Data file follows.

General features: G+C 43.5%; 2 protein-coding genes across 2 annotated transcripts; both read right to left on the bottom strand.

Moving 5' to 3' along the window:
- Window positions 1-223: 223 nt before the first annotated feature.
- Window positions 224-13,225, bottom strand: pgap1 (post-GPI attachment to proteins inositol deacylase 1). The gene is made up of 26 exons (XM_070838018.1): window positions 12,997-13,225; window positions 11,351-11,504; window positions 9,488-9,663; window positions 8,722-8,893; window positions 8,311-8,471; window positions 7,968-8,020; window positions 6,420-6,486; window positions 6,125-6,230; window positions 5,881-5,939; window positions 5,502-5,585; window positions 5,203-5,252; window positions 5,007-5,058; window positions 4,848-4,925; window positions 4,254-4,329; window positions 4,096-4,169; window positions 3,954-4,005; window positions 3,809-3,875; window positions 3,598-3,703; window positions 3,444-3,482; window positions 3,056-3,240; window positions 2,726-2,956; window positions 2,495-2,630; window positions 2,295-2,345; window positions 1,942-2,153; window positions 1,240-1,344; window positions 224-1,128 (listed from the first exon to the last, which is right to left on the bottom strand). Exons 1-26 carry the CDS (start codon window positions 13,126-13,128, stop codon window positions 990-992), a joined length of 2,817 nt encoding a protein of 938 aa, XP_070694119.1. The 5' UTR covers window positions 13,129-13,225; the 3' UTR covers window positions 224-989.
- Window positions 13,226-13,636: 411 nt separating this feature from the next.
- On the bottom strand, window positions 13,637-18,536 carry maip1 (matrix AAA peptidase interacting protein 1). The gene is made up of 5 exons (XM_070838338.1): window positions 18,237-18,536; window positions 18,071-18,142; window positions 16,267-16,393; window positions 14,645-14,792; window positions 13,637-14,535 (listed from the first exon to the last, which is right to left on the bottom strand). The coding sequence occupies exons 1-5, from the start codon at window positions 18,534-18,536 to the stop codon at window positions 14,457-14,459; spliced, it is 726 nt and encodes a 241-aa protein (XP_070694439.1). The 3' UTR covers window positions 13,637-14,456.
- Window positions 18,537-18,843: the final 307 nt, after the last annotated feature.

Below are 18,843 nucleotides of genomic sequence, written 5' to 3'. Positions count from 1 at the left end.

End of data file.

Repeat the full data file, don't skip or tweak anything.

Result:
General features: G+C 43.5%; 2 protein-coding genes across 2 annotated transcripts; both read right to left on the bottom strand.

Moving 5' to 3' along the window:
- Window positions 1-223: 223 nt before the first annotated feature.
- Window positions 224-13,225, bottom strand: pgap1 (post-GPI attachment to proteins inositol deacylase 1). The gene is made up of 26 exons (XM_070838018.1): window positions 12,997-13,225; window positions 11,351-11,504; window positions 9,488-9,663; window positions 8,722-8,893; window positions 8,311-8,471; window positions 7,968-8,020; window positions 6,420-6,486; window positions 6,125-6,230; window positions 5,881-5,939; window positions 5,502-5,585; window positions 5,203-5,252; window positions 5,007-5,058; window positions 4,848-4,925; window positions 4,254-4,329; window positions 4,096-4,169; window positions 3,954-4,005; window positions 3,809-3,875; window positions 3,598-3,703; window positions 3,444-3,482; window positions 3,056-3,240; window positions 2,726-2,956; window positions 2,495-2,630; window positions 2,295-2,345; window positions 1,942-2,153; window positions 1,240-1,344; window positions 224-1,128 (listed from the first exon to the last, which is right to left on the bottom strand). Exons 1-26 carry the CDS (start codon window positions 13,126-13,128, stop codon window positions 990-992), a joined length of 2,817 nt encoding a protein of 938 aa, XP_070694119.1. The 5' UTR covers window positions 13,129-13,225; the 3' UTR covers window positions 224-989.
- Window positions 13,226-13,636: 411 nt separating this feature from the next.
- On the bottom strand, window positions 13,637-18,536 carry maip1 (matrix AAA peptidase interacting protein 1). The gene is made up of 5 exons (XM_070838338.1): window positions 18,237-18,536; window positions 18,071-18,142; window positions 16,267-16,393; window positions 14,645-14,792; window positions 13,637-14,535 (listed from the first exon to the last, which is right to left on the bottom strand). The coding sequence occupies exons 1-5, from the start codon at window positions 18,534-18,536 to the stop codon at window positions 14,457-14,459; spliced, it is 726 nt and encodes a 241-aa protein (XP_070694439.1). The 3' UTR covers window positions 13,637-14,456.
- Window positions 18,537-18,843: the final 307 nt, after the last annotated feature.

Below are 18,843 nucleotides of genomic sequence, written 5' to 3'. Positions count from 1 at the left end.